Minimills Around the World

Tokyo Steel Mizushima Continuous Caster

Note that this plant sits across from a refinery; the ship on the left is two football fields (600″) in length. As big as it is, this EAF minimill is still smaller than the footprint of an integrated steel producer. Oh, and like Nucor, Tokyo Steel has often been far more profitable than behemoths such as JFE.

Other heavy industry complexes are adjacent to it, including a Mitsubishi Motors assembly plant that I’ve visited – all told it’s about 15 square miles total of factory next to chemical plant next to… You don’t fish in Mizushima Bay!

Okayama Electric Furnace

Tokyo Steel Okayama

Tokyo Steel Okayama [Mizushima] Plant

2 thoughts on “Minimills Around the World

  1. Your comment about not fishing in Mizushima Bay again brings to mind the proposed TPP deal between the US and many Asian countries on the Pacific Rim. Though this deal is increasingly less likely to pass given the American political scene, I wonder what kind of impact it would have on the Asian steel industry (in this case, Japan’s industry), considering that the deal would come with stringent environmental regulations on lots of different human activities. Would it inherently hurt minimills like Tokyo Steel? To what extent would a secure deal affect it profits?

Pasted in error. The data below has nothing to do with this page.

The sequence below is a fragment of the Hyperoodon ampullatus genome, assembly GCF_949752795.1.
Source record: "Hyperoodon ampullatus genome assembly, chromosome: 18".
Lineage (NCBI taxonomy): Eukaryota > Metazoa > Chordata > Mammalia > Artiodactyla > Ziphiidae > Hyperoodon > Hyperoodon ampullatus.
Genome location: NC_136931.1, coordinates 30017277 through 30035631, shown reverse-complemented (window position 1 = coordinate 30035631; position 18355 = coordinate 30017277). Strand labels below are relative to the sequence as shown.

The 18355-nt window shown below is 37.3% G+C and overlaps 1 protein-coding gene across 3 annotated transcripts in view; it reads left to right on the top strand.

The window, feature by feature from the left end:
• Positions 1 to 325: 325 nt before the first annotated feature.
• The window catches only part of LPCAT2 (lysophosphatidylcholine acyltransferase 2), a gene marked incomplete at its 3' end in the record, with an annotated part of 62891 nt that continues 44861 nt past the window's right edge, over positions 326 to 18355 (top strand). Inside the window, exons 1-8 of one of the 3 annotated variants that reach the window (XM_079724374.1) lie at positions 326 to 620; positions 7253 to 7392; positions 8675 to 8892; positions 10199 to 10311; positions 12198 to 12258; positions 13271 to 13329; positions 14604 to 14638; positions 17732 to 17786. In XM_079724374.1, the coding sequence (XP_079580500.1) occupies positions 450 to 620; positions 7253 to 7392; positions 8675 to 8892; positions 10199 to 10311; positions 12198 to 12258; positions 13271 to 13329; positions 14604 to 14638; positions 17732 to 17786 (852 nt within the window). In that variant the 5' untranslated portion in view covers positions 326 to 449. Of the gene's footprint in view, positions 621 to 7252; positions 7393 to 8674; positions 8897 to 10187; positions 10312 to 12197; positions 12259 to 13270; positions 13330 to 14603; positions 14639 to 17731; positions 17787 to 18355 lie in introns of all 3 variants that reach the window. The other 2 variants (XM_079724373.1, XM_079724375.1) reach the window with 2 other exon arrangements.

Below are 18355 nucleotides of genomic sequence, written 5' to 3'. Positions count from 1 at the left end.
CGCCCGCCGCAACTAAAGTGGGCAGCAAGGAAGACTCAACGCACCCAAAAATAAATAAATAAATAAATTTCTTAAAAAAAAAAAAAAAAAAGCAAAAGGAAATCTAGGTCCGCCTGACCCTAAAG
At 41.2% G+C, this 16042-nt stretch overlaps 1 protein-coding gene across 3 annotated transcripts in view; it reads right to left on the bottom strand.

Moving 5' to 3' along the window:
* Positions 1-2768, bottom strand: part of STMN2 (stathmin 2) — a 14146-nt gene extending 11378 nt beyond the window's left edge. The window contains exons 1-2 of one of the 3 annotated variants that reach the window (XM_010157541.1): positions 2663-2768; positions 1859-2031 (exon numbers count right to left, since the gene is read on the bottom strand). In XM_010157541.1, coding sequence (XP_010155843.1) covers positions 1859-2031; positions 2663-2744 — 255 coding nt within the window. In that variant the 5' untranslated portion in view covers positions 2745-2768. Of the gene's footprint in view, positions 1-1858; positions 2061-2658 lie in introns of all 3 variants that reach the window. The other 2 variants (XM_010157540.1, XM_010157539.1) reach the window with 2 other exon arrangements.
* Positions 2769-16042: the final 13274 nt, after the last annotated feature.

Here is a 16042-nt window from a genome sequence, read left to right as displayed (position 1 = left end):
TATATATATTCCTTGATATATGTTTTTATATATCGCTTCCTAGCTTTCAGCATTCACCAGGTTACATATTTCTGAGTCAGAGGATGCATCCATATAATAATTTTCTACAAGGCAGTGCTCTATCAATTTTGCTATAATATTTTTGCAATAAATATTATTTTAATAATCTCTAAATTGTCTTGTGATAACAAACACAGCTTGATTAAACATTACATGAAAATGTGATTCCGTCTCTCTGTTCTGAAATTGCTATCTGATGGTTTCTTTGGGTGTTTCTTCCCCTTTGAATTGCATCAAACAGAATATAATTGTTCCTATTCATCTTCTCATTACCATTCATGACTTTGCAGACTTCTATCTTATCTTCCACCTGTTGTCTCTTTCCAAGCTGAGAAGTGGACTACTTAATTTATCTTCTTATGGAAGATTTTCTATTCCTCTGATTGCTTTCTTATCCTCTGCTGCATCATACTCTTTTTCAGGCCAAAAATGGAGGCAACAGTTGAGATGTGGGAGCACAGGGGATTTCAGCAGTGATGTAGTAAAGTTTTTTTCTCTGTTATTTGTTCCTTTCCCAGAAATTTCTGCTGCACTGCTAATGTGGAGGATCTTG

2. Japan is today very, very stringent on pollution. But that doesn’t help with (say) mercury because it doesn’t disappear over time, indeed it can potentially become more concentrated via food chain effects. There are places in the US with pristine water but where sediments contain toxic materials from a century ago. As long as the bottom is never stirred up, fine, but a week of heavy rain … so don’t eat the fish.

    So TPP is really irrelevant from that standpoint, at least for Japan. However phytosanitary and similar regulations can be used as de facto trade barriers, by leaving room for complaints and thereby imposing lots of costs to meet certification.

Leave a Comment!